And yes, people like that are (I hope) in the minority. But they are vocal, and obnoxious, and they like to insist that they are in the majority. They try to make people believe that everyone thinks like they do, but not everyone says it, so that people like PAF will think that they’re alone in disagreeing and will stay silent. So yes, I do think it’s incumbent on me to speak up when I read something like that, to say “No, you’re not alone. Other people agree with you, and here’s why.” She doesn’t need my permission to speak, of course. But hearing someone else validate her point of view might make it a little easier to stand up to the next homophobic asshat. And if that means vocally, repeatedly, and in elaborate terms clarifying that I think that comics are for everyone and nobody should be excluded from fandom based on race, religion, gender or sexual orientation, I’m going to do so…and frankly, anyone who thinks nothing needs to be said anymore is part of the problem. Because at best, they’re enabling homophobic asshats by staying silent when said asshats try to shout down others.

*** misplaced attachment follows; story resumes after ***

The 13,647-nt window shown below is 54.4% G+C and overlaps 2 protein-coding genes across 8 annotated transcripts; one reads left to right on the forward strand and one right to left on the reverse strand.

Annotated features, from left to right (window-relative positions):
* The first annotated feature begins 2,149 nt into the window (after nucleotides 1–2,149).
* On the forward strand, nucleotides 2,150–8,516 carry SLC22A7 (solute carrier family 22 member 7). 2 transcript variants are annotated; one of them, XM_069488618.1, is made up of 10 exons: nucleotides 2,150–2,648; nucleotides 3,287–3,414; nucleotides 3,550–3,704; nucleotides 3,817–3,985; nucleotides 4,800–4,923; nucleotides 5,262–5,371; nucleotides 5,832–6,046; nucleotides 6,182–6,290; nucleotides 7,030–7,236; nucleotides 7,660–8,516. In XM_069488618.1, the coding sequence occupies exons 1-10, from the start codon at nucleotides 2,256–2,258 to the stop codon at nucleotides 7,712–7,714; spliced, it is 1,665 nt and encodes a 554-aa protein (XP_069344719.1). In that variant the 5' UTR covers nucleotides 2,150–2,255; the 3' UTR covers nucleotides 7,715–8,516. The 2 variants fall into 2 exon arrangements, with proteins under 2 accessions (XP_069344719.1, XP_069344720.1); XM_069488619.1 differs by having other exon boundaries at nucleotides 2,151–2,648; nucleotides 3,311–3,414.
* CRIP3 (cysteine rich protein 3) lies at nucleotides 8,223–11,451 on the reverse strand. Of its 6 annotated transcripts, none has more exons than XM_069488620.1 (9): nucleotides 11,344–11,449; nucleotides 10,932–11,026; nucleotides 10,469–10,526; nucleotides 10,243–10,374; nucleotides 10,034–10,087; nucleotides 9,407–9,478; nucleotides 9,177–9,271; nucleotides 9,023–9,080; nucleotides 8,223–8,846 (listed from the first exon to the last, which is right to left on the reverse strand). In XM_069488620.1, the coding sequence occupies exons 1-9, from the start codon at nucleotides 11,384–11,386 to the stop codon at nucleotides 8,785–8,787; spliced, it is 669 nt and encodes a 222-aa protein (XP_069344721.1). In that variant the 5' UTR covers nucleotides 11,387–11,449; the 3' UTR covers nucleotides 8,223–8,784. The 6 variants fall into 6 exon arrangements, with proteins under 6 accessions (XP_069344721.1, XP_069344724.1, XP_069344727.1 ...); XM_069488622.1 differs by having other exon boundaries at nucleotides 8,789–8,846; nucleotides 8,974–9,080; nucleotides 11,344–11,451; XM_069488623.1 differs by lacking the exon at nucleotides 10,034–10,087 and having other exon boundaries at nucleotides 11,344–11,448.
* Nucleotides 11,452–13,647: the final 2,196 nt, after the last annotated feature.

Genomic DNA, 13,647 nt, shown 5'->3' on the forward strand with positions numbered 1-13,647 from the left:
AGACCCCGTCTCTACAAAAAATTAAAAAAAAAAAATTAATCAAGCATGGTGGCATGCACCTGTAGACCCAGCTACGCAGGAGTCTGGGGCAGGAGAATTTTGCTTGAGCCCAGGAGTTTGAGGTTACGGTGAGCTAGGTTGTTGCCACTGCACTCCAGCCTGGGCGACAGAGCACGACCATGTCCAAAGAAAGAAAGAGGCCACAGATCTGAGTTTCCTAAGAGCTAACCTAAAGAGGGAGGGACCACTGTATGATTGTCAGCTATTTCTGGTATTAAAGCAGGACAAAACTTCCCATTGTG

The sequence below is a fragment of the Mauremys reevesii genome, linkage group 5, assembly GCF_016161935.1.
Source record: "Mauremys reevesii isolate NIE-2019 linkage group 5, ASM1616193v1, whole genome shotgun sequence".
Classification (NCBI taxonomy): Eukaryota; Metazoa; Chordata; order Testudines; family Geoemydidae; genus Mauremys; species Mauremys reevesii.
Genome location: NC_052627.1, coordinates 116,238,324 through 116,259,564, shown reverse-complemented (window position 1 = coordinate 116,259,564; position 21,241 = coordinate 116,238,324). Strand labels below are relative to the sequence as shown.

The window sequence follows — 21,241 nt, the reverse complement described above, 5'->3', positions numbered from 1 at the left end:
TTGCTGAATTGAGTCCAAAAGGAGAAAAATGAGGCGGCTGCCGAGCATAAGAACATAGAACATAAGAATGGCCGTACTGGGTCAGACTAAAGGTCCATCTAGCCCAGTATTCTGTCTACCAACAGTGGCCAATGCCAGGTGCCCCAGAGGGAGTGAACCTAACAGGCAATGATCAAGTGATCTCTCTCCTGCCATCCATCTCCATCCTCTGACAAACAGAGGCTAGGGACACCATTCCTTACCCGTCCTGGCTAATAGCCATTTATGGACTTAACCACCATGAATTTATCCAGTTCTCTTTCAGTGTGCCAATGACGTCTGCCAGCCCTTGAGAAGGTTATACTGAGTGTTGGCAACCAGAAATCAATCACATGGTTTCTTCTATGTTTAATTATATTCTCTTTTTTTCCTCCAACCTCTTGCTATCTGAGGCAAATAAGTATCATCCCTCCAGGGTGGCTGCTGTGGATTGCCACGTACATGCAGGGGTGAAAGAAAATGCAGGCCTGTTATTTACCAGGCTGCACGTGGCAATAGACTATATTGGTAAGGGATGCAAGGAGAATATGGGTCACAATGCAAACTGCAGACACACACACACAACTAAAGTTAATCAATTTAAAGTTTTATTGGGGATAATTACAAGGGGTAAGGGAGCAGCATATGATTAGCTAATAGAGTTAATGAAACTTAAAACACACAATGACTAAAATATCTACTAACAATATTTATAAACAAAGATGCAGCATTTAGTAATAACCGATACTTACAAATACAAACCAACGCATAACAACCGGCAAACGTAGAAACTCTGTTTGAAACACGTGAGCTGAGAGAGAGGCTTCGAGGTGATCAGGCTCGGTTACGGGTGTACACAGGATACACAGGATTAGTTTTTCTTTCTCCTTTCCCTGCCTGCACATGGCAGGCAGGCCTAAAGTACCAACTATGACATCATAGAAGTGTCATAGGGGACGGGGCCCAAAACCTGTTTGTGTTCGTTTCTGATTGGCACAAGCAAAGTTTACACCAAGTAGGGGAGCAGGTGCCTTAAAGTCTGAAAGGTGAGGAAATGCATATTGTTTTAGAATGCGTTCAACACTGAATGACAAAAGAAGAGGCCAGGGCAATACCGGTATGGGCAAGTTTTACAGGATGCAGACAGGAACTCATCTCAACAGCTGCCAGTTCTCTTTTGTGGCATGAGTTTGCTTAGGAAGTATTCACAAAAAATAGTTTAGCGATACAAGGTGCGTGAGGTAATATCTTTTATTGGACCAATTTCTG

Or, if none of that sinks in, I’ll just answer your question. “Who gives a shit?” I do. So I said something. Any other questions?

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I’m with Greg on the whole fetishizing a minority only less bug and more pissed off. If cultural apprpriation of minorities by whites is bad then why is sexuality appropraition of minorities by hetero’s for their id masturbation ok?